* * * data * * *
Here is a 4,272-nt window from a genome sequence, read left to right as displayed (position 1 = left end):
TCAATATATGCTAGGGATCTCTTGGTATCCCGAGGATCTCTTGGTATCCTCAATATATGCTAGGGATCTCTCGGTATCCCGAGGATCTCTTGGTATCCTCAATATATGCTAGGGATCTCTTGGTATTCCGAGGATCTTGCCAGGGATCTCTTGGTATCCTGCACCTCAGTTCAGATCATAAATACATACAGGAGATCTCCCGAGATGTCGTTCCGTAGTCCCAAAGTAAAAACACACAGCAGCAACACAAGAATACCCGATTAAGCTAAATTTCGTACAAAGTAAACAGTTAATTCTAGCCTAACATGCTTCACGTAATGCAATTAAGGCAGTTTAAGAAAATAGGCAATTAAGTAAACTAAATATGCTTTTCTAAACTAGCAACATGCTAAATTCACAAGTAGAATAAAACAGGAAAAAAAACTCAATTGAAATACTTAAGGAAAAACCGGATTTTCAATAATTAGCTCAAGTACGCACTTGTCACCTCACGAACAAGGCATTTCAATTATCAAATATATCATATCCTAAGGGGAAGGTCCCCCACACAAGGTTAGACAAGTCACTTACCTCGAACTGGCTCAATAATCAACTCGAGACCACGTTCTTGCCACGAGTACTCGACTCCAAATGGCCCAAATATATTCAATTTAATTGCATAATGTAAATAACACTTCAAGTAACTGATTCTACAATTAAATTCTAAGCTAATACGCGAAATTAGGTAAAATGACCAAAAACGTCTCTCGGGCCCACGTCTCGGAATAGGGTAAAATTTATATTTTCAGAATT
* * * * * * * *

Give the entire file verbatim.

Here is a 4,272-nt window from a genome sequence, read left to right as displayed (position 1 = left end):
TCAATATATGCTAGGGATCTCTTGGTATCCCGAGGATCTCTTGGTATCCTCAATATATGCTAGGGATCTCTCGGTATCCCGAGGATCTCTTGGTATCCTCAATATATGCTAGGGATCTCTTGGTATTCCGAGGATCTTGCCAGGGATCTCTTGGTATCCTGCACCTCAGTTCAGATCATAAATACATACAGGAGATCTCCCGAGATGTCGTTCCGTAGTCCCAAAGTAAAAACACACAGCAGCAACACAAGAATACCCGATTAAGCTAAATTTCGTACAAAGTAAACAGTTAATTCTAGCCTAACATGCTTCACGTAATGCAATTAAGGCAGTTTAAGAAAATAGGCAATTAAGTAAACTAAATATGCTTTTCTAAACTAGCAACATGCTAAATTCACAAGTAGAATAAAACAGGAAAAAAAACTCAATTGAAATACTTAAGGAAAAACCGGATTTTCAATAATTAGCTCAAGTACGCACTTGTCACCTCACGAACAAGGCATTTCAATTATCAAATATATCATATCCTAAGGGGAAGGTCCCCCACACAAGGTTAGACAAGTCACTTACCTCGAACTGGCTCAATAATCAACTCGAGACCACGTTCTTGCCACGAGTACTCGACTCCAAATGGCCCAAATATATTCAATTTAATTGCATAATGTAAATAACACTTCAAGTAACTGATTCTACAATTAAATTCTAAGCTAATACGCGAAATTAGGTAAAATGACCAAAAACGTCTCTCGGGCCCACGTCTCGGAATAGGGTAAAATTTATATTTTCAGAATT